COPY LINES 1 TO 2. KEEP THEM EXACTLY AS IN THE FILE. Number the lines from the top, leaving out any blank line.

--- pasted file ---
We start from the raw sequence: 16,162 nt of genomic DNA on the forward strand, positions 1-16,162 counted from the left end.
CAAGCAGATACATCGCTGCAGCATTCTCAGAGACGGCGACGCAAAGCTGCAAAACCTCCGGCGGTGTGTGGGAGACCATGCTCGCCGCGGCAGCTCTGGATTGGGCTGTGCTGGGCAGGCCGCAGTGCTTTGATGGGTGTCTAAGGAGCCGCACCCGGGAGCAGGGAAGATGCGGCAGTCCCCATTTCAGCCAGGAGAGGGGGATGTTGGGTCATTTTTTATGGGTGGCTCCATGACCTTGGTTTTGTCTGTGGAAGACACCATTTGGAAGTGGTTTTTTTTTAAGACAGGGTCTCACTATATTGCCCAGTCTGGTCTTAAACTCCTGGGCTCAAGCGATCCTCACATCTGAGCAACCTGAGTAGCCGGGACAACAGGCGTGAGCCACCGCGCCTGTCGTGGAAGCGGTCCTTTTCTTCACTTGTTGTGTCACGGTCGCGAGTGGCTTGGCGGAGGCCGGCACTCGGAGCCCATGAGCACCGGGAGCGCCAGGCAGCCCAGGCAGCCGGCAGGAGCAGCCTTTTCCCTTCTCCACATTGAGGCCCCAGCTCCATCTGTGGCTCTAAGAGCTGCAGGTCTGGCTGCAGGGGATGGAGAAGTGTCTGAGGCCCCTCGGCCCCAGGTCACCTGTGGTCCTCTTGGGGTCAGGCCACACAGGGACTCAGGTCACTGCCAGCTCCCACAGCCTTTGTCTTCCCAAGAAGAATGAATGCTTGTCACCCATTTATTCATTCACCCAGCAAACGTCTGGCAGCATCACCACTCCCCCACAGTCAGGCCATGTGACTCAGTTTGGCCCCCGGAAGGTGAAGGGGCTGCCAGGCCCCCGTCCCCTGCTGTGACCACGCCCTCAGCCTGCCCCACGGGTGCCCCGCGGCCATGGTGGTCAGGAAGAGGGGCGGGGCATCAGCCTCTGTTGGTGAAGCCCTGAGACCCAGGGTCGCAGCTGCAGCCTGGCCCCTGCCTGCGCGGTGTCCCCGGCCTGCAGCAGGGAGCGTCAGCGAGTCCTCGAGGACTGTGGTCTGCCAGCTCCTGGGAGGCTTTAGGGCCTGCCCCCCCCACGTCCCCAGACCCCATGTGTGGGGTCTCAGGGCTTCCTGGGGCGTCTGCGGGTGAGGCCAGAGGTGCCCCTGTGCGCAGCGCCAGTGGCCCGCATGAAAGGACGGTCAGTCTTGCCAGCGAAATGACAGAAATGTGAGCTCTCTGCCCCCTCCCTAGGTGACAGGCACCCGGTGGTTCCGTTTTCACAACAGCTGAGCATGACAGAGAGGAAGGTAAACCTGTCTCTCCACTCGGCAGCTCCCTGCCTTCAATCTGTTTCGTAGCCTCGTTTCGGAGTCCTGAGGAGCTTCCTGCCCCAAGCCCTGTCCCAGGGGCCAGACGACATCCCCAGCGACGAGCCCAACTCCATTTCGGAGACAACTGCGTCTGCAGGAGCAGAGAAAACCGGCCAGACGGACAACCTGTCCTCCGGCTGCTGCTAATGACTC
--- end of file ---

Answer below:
We start from the raw sequence: 16,162 nt of genomic DNA on the forward strand, positions 1-16,162 counted from the left end.
CAAGCAGATACATCGCTGCAGCATTCTCAGAGACGGCGACGCAAAGCTGCAAAACCTCCGGCGGTGTGTGGGAGACCATGCTCGCCGCGGCAGCTCTGGATTGGGCTGTGCTGGGCAGGCCGCAGTGCTTTGATGGGTGTCTAAGGAGCCGCACCCGGGAGCAGGGAAGATGCGGCAGTCCCCATTTCAGCCAGGAGAGGGGGATGTTGGGTCATTTTTTATGGGTGGCTCCATGACCTTGGTTTTGTCTGTGGAAGACACCATTTGGAAGTGGTTTTTTTTTAAGACAGGGTCTCACTATATTGCCCAGTCTGGTCTTAAACTCCTGGGCTCAAGCGATCCTCACATCTGAGCAACCTGAGTAGCCGGGACAACAGGCGTGAGCCACCGCGCCTGTCGTGGAAGCGGTCCTTTTCTTCACTTGTTGTGTCACGGTCGCGAGTGGCTTGGCGGAGGCCGGCACTCGGAGCCCATGAGCACCGGGAGCGCCAGGCAGCCCAGGCAGCCGGCAGGAGCAGCCTTTTCCCTTCTCCACATTGAGGCCCCAGCTCCATCTGTGGCTCTAAGAGCTGCAGGTCTGGCTGCAGGGGATGGAGAAGTGTCTGAGGCCCCTCGGCCCCAGGTCACCTGTGGTCCTCTTGGGGTCAGGCCACACAGGGACTCAGGTCACTGCCAGCTCCCACAGCCTTTGTCTTCCCAAGAAGAATGAATGCTTGTCACCCATTTATTCATTCACCCAGCAAACGTCTGGCAGCATCACCACTCCCCCACAGTCAGGCCATGTGACTCAGTTTGGCCCCCGGAAGGTGAAGGGGCTGCCAGGCCCCCGTCCCCTGCTGTGACCACGCCCTCAGCCTGCCCCACGGGTGCCCCGCGGCCATGGTGGTCAGGAAGAGGGGCGGGGCATCAGCCTCTGTTGGTGAAGCCCTGAGACCCAGGGTCGCAGCTGCAGCCTGGCCCCTGCCTGCGCGGTGTCCCCGGCCTGCAGCAGGGAGCGTCAGCGAGTCCTCGAGGACTGTGGTCTGCCAGCTCCTGGGAGGCTTTAGGGCCTGCCCCCCCCACGTCCCCAGACCCCATGTGTGGGGTCTCAGGGCTTCCTGGGGCGTCTGCGGGTGAGGCCAGAGGTGCCCCTGTGCGCAGCGCCAGTGGCCCGCATGAAAGGACGGTCAGTCTTGCCAGCGAAATGACAGAAATGTGAGCTCTCTGCCCCCTCCCTAGGTGACAGGCACCCGGTGGTTCCGTTTTCACAACAGCTGAGCATGACAGAGAGGAAGGTAAACCTGTCTCTCCACTCGGCAGCTCCCTGCCTTCAATCTGTTTCGTAGCCTCGTTTCGGAGTCCTGAGGAGCTTCCTGCCCCAAGCCCTGTCCCAGGGGCCAGACGACATCCCCAGCGACGAGCCCAACTCCATTTCGGAGACAACTGCGTCTGCAGGAGCAGAGAAAACCGGCCAGACGGACAACCTGTCCTCCGGCTGCTGCTAATGACTC